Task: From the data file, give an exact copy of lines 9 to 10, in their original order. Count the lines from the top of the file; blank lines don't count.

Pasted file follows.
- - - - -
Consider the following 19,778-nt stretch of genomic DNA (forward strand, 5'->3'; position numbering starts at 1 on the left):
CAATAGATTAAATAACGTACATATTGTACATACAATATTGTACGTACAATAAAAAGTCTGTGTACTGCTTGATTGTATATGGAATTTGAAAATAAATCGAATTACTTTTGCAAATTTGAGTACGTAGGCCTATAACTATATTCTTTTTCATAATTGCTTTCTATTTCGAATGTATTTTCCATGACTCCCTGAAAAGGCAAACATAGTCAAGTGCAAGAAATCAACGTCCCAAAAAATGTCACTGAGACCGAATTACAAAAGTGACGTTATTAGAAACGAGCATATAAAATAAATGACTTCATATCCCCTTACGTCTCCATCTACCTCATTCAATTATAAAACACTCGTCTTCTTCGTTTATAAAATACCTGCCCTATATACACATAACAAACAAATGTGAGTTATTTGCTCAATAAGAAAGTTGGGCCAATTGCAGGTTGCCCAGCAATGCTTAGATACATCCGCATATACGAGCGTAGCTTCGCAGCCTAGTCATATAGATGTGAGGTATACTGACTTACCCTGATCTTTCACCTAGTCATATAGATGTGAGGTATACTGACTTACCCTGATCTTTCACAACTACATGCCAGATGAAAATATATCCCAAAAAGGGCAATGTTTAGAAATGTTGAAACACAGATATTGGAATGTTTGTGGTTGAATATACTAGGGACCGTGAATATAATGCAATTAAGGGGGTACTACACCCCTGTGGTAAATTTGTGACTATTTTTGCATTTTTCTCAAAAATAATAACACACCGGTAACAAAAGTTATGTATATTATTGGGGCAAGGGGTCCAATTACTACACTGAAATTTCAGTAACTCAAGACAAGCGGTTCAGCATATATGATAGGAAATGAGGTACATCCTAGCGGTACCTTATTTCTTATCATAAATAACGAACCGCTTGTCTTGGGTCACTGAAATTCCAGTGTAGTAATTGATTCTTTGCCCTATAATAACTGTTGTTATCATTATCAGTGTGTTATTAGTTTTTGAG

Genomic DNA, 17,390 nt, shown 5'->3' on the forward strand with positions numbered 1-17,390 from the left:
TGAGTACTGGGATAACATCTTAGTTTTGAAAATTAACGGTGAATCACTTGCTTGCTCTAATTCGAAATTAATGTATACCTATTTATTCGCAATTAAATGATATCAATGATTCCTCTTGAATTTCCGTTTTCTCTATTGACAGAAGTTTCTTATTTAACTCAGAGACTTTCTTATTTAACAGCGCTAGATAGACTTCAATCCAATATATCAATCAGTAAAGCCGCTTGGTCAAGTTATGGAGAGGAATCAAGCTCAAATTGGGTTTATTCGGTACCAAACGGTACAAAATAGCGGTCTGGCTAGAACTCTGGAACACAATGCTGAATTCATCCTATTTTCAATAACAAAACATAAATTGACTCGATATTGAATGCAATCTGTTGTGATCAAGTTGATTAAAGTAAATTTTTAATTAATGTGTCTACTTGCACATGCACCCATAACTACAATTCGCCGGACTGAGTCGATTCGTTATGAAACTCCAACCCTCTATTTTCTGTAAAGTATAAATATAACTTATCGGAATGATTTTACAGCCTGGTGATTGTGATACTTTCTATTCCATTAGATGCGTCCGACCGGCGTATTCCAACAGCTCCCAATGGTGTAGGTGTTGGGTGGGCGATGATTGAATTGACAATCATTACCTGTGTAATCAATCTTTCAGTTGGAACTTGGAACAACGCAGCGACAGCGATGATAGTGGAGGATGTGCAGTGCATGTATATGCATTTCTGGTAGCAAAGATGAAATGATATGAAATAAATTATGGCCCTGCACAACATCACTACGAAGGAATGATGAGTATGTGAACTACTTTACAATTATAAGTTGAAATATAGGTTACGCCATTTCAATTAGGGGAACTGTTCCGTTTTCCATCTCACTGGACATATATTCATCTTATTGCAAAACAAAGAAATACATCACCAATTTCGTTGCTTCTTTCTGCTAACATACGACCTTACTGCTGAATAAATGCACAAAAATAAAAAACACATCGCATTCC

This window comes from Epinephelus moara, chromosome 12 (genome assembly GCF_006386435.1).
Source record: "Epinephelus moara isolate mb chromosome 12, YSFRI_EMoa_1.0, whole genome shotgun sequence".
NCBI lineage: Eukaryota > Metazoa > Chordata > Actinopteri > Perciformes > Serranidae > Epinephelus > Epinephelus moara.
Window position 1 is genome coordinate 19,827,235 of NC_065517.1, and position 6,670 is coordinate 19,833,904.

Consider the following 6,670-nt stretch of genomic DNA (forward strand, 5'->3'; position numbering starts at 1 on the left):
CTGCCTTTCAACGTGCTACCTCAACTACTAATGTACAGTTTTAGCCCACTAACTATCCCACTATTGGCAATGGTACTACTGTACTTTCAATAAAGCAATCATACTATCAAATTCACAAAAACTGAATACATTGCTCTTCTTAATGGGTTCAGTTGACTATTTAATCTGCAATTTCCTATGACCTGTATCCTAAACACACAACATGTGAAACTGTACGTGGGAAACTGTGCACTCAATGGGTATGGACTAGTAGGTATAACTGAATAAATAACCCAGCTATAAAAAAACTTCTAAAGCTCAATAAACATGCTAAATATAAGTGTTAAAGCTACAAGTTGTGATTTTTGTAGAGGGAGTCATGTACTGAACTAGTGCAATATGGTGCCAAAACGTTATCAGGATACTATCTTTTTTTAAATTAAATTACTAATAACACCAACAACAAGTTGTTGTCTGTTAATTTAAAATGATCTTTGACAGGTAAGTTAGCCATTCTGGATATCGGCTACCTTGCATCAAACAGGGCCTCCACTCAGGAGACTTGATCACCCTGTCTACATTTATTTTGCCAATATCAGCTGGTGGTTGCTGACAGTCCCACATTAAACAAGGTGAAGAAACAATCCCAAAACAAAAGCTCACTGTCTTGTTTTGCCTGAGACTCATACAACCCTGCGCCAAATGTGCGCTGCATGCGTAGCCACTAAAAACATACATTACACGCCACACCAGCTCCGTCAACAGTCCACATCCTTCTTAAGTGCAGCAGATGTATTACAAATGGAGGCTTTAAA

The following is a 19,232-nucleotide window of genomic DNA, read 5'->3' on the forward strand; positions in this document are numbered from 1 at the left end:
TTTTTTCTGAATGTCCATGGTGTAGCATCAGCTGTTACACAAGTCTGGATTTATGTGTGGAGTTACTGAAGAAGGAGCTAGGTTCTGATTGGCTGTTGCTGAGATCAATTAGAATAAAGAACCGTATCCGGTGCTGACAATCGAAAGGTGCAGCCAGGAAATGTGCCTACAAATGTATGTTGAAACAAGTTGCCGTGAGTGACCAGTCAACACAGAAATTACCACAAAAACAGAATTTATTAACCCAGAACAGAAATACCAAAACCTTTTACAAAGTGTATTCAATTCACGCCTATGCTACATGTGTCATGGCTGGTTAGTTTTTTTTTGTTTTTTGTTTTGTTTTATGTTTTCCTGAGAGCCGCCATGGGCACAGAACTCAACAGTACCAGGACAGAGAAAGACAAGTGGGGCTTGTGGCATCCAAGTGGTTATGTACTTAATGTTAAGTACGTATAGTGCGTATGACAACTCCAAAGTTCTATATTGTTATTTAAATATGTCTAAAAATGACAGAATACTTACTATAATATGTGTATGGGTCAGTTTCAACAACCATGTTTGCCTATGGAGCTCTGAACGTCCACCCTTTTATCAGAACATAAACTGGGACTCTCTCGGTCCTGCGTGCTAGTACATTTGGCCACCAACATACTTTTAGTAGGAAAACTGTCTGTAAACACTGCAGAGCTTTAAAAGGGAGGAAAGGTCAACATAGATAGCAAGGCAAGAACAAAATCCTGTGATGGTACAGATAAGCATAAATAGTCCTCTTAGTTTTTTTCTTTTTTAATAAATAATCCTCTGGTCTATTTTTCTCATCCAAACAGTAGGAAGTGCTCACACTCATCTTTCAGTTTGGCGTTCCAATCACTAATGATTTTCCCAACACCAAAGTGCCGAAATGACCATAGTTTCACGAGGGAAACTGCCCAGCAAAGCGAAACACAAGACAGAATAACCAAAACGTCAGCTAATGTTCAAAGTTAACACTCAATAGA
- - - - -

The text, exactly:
Consider the following 6,670-nt stretch of genomic DNA (forward strand, 5'->3'; position numbering starts at 1 on the left):
CTGCCTTTCAACGTGCTACCTCAACTACTAATGTACAGTTTTAGCCCACTAACTATCCCACTATTGGCAATGGTACTACTGTACTTTCAATAAAGCAATCATACTATCAAATTCACAAAAACTGAATACATTGCTCTTCTTAATGGGTTCAGTTGACTATTTAATCTGCAATTTCCTATGACCTGTATCCTAAACACACAACATGTGAAACTGTACGTGGGAAACTGTGCACTCAATGGGTATGGACTAGTAGGTATAACTGAATAAATAACCCAGCTATAAAAAAACTTCTAAAGCTCAATAAACATGCTAAATATAAGTGTTAAAGCTACAAGTTGTGATTTTTGTAGAGGGAGTCATGTACTGAACTAGTGCAATATGGTGCCAAAACGTTATCAGGATACTATCTTTTTTTAAATTAAATTACTAATAACACCAACAACAAGTTGTTGTCTGTTAATTTAAAATGATCTTTGACAGGTAAGTTAGCCATTCTGGATATCGGCTACCTTGCATCAAACAGGGCCTCCACTCAGGAGACTTGATCACCCTGTCTACATTTATTTTGCCAATATCAGCTGGTGGTTGCTGACAGTCCCACATTAAACAAGGTGAAGAAACAATCCCAAAACAAAAGCTCACTGTCTTGTTTTGCCTGAGACTCATACAACCCTGCGCCAAATGTGCGCTGCATGCGTAGCCACTAAAAACATACATTACACGCCACACCAGCTCCGTCAACAGTCCACATCCTTCTTAAGTGCAGCAGATGTATTACAAATGGAGGCTTTAAA